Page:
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(C) Underwood & Underwood
A FEW YEARS AGO IT HARDLY PAID THE FARMERS TO PICK THEIR APPLES. TO-DAY THEIR CO-OPERATIVE APPLE BY-PRODUCTS PLANT INSURES GOOD PROFITS THROUGH THE MANUFACTURE OF. APPLE JUICE, APPLE BUTTER, VINEGAR, AND JELLIES
life. Tropical and sub-tropical plant insects are again enabled to flourish in California, Florida, and other Gulf States. One wonders why there are not more farmers and fewer lawyers in Congress.
"America is over-industrialized," complains one farmer. "Factories are turning out luxuries, frills, and nonessentials. Our wealth must be replenished-we need more capital rather than more credit. We need more bumper crops. The Government should make it easier for industrious people to own farms. The Federal Farm Loan System cannot because it is limited to loaning to those who already own land and can offer security amounting to at least forty per cent of the loan. Through Federal, State, and local co-operation a loaning system might be modeled after building and loan associations."
One Maine farmer wants it made a crime punishable by imprisonment to speculate in farm products; he adds that marketing can never become satisfactory until we have a Government standard in grades. Another demands clarification and amendment of the anti-trust laws.
Here are six planks which the farmers of America asked the Republican and Democratic parties to put into their platforms :
1. We recognize agriculture as the fundamental industry, and we pledge
ourselves to give it practical and adequate representation in the Cabinet and in the appointment of Governmental officials, and of commissions on a bi-partisan basis.
2. We pledge to all farmers the full, free, and unquestioned right of cooperative maketing of their farm products and purchase of their supplies and protection against discrimination.
3. We pledge effective National control over the packers and all other great inter-State combinations of capital engaged for profit in the manufacturing, transportation, and distribution of food and other farm products and farm supplies.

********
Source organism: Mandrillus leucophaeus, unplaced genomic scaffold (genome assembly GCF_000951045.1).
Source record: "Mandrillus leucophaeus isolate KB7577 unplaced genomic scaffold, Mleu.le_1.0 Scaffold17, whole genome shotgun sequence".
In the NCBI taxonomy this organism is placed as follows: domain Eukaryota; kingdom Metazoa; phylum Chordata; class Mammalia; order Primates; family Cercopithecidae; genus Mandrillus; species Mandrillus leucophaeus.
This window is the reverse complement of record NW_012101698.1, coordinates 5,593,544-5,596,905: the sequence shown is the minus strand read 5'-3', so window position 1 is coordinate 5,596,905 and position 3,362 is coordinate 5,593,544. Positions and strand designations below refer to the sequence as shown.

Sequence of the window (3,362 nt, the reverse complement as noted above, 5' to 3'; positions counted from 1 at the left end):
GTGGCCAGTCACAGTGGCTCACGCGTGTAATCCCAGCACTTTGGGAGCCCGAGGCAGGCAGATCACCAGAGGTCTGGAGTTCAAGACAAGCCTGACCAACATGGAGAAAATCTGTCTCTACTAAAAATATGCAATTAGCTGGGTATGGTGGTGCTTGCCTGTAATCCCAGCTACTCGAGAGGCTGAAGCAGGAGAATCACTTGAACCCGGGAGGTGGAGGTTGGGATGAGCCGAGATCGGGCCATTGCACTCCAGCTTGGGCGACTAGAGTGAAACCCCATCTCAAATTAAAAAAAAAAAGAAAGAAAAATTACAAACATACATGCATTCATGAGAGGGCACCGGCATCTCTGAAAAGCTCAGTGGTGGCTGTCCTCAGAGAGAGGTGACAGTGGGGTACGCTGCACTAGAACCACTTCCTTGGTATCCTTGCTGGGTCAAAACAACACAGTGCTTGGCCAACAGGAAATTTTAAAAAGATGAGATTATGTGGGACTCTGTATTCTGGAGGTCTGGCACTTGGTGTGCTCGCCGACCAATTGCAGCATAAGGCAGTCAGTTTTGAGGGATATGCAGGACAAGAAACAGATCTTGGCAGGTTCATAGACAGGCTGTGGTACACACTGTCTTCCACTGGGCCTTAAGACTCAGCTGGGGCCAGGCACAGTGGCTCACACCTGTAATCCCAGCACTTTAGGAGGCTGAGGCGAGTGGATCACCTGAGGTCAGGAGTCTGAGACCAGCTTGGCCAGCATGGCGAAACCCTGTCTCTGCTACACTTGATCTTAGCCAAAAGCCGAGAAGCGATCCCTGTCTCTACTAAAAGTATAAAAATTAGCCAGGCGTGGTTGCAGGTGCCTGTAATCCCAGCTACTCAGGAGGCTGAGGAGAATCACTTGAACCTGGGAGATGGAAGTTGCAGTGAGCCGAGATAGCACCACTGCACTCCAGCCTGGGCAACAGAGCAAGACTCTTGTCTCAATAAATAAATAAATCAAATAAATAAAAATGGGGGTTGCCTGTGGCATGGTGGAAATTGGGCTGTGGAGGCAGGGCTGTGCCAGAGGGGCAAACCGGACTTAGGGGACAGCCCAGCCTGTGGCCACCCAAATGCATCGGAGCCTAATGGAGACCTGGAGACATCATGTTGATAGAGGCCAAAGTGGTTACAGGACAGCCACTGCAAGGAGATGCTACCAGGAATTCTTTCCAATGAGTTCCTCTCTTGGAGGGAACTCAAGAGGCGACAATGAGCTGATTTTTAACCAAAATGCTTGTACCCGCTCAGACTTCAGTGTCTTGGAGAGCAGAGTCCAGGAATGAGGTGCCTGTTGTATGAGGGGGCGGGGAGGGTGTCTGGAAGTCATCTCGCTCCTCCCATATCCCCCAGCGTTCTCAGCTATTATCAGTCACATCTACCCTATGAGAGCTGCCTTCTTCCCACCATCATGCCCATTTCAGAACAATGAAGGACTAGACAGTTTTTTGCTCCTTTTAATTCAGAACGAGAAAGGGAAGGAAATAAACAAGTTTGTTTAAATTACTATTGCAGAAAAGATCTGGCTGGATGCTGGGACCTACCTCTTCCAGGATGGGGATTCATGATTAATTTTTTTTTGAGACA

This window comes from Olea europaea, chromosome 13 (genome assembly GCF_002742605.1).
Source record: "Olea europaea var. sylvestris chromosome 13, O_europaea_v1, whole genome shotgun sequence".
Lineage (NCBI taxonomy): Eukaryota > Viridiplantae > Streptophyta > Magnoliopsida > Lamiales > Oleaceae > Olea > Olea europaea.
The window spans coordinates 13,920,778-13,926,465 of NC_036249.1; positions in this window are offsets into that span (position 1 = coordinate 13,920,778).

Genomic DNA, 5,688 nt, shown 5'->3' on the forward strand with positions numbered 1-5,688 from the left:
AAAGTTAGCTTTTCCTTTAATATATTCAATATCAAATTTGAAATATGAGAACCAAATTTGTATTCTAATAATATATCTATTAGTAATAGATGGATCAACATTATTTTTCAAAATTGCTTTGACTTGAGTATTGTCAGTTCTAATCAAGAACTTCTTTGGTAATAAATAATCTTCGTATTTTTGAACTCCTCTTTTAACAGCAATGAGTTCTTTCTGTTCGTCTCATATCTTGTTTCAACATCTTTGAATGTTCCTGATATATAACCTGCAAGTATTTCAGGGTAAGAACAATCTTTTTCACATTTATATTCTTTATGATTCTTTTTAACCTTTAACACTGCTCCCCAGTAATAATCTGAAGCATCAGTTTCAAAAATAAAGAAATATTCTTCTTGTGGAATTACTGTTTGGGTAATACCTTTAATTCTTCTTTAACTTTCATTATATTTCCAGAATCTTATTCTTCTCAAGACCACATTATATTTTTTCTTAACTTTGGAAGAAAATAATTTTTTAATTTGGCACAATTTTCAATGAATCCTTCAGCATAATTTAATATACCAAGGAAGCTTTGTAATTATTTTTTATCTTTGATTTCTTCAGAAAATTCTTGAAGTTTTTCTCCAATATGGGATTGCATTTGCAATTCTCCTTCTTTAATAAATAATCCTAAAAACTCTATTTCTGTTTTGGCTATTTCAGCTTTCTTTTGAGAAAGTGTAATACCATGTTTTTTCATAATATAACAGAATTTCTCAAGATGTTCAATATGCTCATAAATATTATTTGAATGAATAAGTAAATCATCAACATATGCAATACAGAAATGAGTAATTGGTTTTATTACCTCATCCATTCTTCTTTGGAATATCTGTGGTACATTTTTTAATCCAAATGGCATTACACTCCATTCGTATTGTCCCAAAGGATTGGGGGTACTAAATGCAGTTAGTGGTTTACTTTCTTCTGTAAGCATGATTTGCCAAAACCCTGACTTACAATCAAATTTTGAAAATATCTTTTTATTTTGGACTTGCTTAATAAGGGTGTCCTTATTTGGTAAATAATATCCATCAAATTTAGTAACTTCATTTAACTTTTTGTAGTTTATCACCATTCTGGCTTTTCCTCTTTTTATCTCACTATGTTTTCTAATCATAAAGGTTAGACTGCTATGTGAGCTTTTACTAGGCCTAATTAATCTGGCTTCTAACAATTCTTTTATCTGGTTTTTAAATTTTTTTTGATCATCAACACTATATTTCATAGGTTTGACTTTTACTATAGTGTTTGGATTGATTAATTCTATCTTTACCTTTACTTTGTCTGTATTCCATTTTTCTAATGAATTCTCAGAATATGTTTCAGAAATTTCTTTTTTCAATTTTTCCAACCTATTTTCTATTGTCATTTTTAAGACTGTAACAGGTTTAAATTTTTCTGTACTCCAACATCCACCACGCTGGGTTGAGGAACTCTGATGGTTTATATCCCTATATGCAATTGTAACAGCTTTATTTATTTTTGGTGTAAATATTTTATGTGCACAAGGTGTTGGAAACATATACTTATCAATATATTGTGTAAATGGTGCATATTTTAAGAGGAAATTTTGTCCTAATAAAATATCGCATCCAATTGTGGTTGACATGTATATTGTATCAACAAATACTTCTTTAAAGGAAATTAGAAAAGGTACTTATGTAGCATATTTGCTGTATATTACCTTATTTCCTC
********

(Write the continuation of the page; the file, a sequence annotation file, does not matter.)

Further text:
4. We pledge legislation that will effectively check and reduce the growth and evils of farm tenancy. We pledge the perpetuation and strengthening of the Federal Farm Loan System, the improvement of facilities for loans on farm commodities, and the inauguration of a system for co-operative personal credit that will enable farmers to secure short-time credit on more favorable terms.
5. We pledge comprehensive studies of farm-production costs, at home and abroad, and the uncensored publication of facts found in such studies.
6. We pledge ourselves to accord agriculture the same consideration in tariff legislation as is accorded to other interests.
An agricultural economist from Pennsylvania declares that the hope of America lies in the harmonious devel
opment of her resources instead of sp cial privileges for certain other indus tries at the expense of agriculture. I Springfield, Massachusetts, the ag cultural center of the North Atlant States, the policy advocated is being worked out by the Hampden County Improvement League and the Eas ern States Agricultural and Indus trial League. Their effort is to bring about a better understanding betwee country and city, to rebuild the dying agricultural life, to promote gener business prosperity. To the League be long leading manufacturers, merchants bankers, and farmers. All are conscion of the interdependence of manufactur ing, banking, and farming.
"More agricultural products are co sumed here in the East than are pro duced here," a large manufacturer d Springfield tells me. "The cost of food and of manufacturing is constantly in creasing as the population increases. I finance and manufacturing the Westi the competitor of the East. But the East imports the greater part of it foodstuffs as well as most of its ra materials for manufacturing, while the West, in addition to raising most of it own foodstuffs, exports great quantitie of them. The West also has most of its raw manufacturing materials nearer at hand than the East."
The Eastern manufacturer, as a re sult, has to pay his employees highe wages and has to pay more for his raw materials. When he goes into the mar ket with his goods in competition with the Western manufacturer, this double differential is greatly to the Easterners disadvantage. Abundant crops raised in the East would help offset this dis advantage and would mean greater social contentment on the part of em ployees through reduction of their cost of living. New England manufacturers cannot continue much longer to increase wages more rapidly than their Wester competitors. Driven by these conditions, some New England industries have moved West and some South, but either an extensive exodus of industries from New England or a lowering of standards of living of New England wage-earners would be fatal to New England. Manufacturers and bankers have begun to comprehend that their prosperity is fundamentally dependent upon that of the farmer.
ONE LEAGUE THAT WORKS
Hampden County, Massachusetts, has not been the same since the League got under way. The League has shown farmers how they can increase their potato crops from twenty-five per cent to seventy-eight per cent. The county to-day produces about two hundred per cent more and better fruit than in 1913. Rotation of crops has been ap plied to idle lands. There has been a large increase in swine raising. Five years ago the county was rapidly abandoning